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A Merciful End: The Euthanasia Movement in Modern America
A Merciful End: The Euthanasia Movement in Modern America
Ian Dowbiggin
Oxford University Press, 2003
272 pp., $71.00

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Merciful Release: A History of the British Euthenasia Movement
Merciful Release: A History of the British Euthenasia Movement
Nick Kemp
Manchester University Press, 2002
288 pp., $33.95

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by Richard Weikart


Killing Them Kindly

Lessons from the euthanasia movement.

Decades ago a prominent euthanasia proponent stated that "there is a place in humanity for murder, that is to say by killing the unfit." Another commanded, "Chloroform unfit children. Show them the same mercy that is shown beasts that are no longer fit to live." One might be forgiven for thinking that these were rantings of a Nazi leader, for they do reflect the ideology underlying the Nazi euthanasia program, during which about 100,000 handicapped Germans were murdered by physicians under government direction. But alas, these statements came from prominent British and American progressives—the former from the British physician Havelock Ellis, and the latter from the controversial American lawyer Clarence Darrow.

These statements illustrate two important points stressed by Ian Dowbiggin and Nick Kemp in their recent books on the euthanasia movement in the United States and Britain, respectively. First, despite efforts by Anglo-American euthanasia advocates to distance themselves from the horrors of the Nazi euthanasia program, the euthanasia movement was not as far removed from Nazi ideology as it wanted outsiders to believe. Second, statements supporting involuntary euthanasia for the mentally handicapped were rather common in the euthanasia movement, providing ammunition for euthanasia opponents. Critics of legislation to permit voluntary euthanasia continually protested that this would begin a rapid descent down a slippery slope.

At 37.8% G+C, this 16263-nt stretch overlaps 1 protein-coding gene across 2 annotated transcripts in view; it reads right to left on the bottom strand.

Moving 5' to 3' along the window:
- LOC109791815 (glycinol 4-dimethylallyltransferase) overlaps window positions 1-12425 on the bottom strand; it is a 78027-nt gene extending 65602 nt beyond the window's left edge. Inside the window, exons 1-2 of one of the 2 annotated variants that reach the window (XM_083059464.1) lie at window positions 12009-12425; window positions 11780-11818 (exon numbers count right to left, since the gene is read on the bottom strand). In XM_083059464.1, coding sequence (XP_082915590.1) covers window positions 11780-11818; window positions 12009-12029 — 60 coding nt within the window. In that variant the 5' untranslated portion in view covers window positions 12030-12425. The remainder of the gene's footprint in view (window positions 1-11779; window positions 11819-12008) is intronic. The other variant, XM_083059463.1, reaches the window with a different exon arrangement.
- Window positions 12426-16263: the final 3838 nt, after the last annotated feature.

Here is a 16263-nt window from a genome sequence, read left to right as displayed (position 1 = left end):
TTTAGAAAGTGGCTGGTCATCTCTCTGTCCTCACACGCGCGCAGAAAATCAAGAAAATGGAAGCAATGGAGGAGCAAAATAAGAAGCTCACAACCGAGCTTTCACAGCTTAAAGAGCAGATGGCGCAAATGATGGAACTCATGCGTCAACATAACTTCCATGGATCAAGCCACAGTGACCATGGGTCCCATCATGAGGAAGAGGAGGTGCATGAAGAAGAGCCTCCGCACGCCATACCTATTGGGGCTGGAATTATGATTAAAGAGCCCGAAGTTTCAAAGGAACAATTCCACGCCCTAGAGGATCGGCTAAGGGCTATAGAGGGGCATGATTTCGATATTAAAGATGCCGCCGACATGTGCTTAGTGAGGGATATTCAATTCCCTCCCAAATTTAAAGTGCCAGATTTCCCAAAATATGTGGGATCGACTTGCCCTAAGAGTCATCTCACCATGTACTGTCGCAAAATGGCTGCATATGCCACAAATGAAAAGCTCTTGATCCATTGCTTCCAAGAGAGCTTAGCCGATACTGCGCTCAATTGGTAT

Kemp points out that the slippery slope argument is not all that rigorous philosophically. The euthanasia movement has often capitalized on this by insisting that it only supports voluntary euthanasia (i.e., assisted suicide) for terminally ill patients enduring intense suffering. To emphasize that it only promoted voluntary measures, the British organization for euthanasia dubbed itself the Voluntary Euthanasia Legalization Society when it was founded in 1936, and after several name changes in between, adopted the name Voluntary Euthanasia ...

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